Editor’s note: “Cloud computing” is the hottest sector in information technology, but it’s not without risks. WRAL Tech Wire reached out to Kip Turco, senior vice president of data center operations at Raleigh-based Windstream Hosted Solutions, to explain some of the risks and choices companies must face and make in determining a cloud sttrategy. Turco is a highly sought after speaker on cloud computing topics and a frequent contributor to WRAL TechWire. He can be reached at christoper.turco@windstream.com.

RALEIGH, N.C. – If the most recent Amazon cloud outage has taught us nothing else, it taught us that we have to keep learning. And what we learn may point the way toward the future of cloud computing.

Amazon’s Elastic Compute Cloud (EC2) suffered a three-day long outage last month. Websites like Foursquare, Reddit, Quora and others that depend on EC2 went offline, leading publications like Fortune magazine to declare the event “Amazon’s cloud nightmare.”

The headline’s inference was clear: If it happened to Amazon, it could happen to you.

Writing in The Register, Cade Metz said the event proved that Amazon’s “availability zones” “don’t exactly work as they’re designed.” And on CNET, Jonathan Eunice wrote that the outage was “giving enterprises, service providers, and developers pause–and will continue to do so for months to come.”

But once you got past the immediate “how did that happen” moment, it became clear that the vast majority of techies understood what had happened, and realized that the incident should not cause them to swear off cloud infrastructures forever. In fact, quite the opposite is true: An eWEEK reader survey revealed that 80 percent said the Amazon outage would make no difference at all to their cloud computing plans.

Writing in InformationWeek, Jonathan Feldman went one step further, calling the outage “irrelevant to those of us planning the future of computing at our organizations.” (Incidentally, Feldman is the director of IT services for the city of Asheville.)

A prime driver for this reasoning stems from the reality that, although taken for granted at times, achieving reliable performance is difficult and requires a lot of work, money, and expertise.

What the outage should do is make all of us re-examine what we expect from cloud computing and what steps we are taking to ensure that it provides us with the highest, and most continuous, level of service that we need.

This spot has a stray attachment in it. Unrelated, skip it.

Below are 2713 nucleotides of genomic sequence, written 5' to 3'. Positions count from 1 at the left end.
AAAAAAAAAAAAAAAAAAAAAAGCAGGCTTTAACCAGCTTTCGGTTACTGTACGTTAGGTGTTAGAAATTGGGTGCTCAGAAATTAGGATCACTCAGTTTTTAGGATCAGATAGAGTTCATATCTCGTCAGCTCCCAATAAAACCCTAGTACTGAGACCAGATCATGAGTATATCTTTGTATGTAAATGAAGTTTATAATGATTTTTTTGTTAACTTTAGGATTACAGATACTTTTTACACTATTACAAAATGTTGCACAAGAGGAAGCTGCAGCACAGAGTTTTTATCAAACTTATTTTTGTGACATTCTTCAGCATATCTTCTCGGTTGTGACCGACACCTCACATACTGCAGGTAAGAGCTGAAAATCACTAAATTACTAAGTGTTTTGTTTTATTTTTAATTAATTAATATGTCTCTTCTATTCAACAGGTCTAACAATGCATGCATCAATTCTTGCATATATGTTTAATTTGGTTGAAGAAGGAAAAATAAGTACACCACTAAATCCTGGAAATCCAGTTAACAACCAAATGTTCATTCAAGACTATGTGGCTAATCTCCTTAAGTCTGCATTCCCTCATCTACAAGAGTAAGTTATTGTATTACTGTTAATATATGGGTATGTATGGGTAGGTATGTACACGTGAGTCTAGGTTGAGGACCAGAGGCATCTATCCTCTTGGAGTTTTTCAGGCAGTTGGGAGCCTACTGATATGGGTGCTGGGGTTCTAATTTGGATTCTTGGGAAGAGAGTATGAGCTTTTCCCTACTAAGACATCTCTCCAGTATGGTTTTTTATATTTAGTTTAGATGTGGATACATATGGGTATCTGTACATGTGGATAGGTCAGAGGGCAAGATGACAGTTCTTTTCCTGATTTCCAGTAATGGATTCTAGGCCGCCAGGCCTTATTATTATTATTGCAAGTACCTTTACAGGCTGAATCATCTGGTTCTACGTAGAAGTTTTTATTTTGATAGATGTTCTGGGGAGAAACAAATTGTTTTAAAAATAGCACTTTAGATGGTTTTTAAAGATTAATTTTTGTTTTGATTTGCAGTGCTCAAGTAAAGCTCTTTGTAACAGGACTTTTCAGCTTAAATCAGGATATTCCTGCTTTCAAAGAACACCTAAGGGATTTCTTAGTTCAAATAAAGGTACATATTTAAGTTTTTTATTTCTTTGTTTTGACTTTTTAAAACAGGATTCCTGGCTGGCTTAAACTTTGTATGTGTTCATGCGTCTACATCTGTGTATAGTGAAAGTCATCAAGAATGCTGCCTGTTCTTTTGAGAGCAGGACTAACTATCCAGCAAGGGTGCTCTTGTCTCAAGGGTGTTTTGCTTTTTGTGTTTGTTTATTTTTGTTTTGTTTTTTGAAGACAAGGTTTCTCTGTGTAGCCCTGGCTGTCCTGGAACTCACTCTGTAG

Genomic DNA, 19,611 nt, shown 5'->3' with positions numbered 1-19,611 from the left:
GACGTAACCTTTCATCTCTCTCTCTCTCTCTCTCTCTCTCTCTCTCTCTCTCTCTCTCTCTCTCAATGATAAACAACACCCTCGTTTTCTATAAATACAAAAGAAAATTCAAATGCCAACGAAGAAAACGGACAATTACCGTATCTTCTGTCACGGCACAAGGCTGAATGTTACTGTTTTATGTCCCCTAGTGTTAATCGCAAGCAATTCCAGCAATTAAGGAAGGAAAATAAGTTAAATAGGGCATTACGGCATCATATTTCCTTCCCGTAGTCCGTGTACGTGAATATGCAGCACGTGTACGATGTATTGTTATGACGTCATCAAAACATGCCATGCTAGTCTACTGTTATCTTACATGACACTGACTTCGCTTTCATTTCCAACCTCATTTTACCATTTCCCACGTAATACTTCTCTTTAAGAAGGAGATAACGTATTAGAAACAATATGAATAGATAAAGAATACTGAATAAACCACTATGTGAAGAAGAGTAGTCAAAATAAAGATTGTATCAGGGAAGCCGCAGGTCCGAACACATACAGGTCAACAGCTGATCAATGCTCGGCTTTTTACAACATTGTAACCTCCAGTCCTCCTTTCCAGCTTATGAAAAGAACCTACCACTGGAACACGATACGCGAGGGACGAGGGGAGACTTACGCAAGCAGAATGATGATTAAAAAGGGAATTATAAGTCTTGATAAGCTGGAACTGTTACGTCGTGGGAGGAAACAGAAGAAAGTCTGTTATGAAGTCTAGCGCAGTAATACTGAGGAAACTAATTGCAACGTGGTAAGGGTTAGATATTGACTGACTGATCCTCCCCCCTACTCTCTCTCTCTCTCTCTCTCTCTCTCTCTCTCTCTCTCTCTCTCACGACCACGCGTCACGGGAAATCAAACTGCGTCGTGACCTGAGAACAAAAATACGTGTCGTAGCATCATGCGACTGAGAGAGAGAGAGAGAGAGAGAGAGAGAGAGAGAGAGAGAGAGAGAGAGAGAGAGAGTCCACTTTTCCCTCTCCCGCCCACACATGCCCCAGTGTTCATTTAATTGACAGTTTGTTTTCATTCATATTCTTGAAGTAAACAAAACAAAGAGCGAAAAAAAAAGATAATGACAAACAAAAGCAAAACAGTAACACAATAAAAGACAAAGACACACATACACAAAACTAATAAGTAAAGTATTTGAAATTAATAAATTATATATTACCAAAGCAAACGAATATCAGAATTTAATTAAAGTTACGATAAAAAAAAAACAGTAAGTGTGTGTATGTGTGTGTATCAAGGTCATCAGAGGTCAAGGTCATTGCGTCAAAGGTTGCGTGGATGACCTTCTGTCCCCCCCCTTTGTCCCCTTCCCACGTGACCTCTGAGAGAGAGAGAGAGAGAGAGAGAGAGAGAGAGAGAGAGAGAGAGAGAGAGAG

Amazon’s cloud infrastructure is largely public, meaning companies can quickly and cheaply move applications to it, and gain the benefits of slashed capital expenditures and “pay-as-you-go” pricing, enabling them to ramp up or down as their needs fluctuate.

The downside of the public cloud is that companies choosing it are largely at the mercy of the platform design. And this public platform is designed for the “common” target customer that does not always have the same uptime requirements for all companies.

So, when it goes down, they have little recourse but to wait until it’s functional again and backend production support options may be limited.

Hence, there are a number of other companies for whom this model is simply not acceptable; for them, downtime is not merely an inconvenience….rather, it may mean a loss of millions of dollars, or even the future of the business itself. These firms require a far greater degree of assurance, and access. Business continuity is at the heart of their needs.

They’ll insist on private cloud implementations, featuring “five-nines” uptime in their service level agreements, and expert, 24/7 live time support, so that when something goes wrong, downtime is measured in seconds or minutes at worst, instead of hours or days.

There’s no right or wrong answer here.

Your future in cloud computing depends on your individual needs. If cost is a major factor, and you can afford the occasional outage, you may want to steer toward a public cloud implementation.

Conversely, if your company prizes reliability and consistent uptime above all, look to providers offering a “production” level private cloud product with a robust backend support structure may be a good option for you. (Interestingly, we see a trend toward hybrid cloud implementations; mission-critical applications are run in a private cloud, with less important ones sited in a public setting.)

The key here is moderation. Articles that proclaim “the sky is falling” notwithstanding, cloud computing is not going away. And yet, companies should take prudent steps, asking themselves “what if,” and what level of service they’ll truly need to ensure their business stays in business.

For some firms, the Amazon cloud or other public clouds may be all they need. For others, the risk of public cloud downtime is simply a risk they cannot afford.

Therefore, the million-dollar question is: What does your business require and where does your risk tolerance reside?

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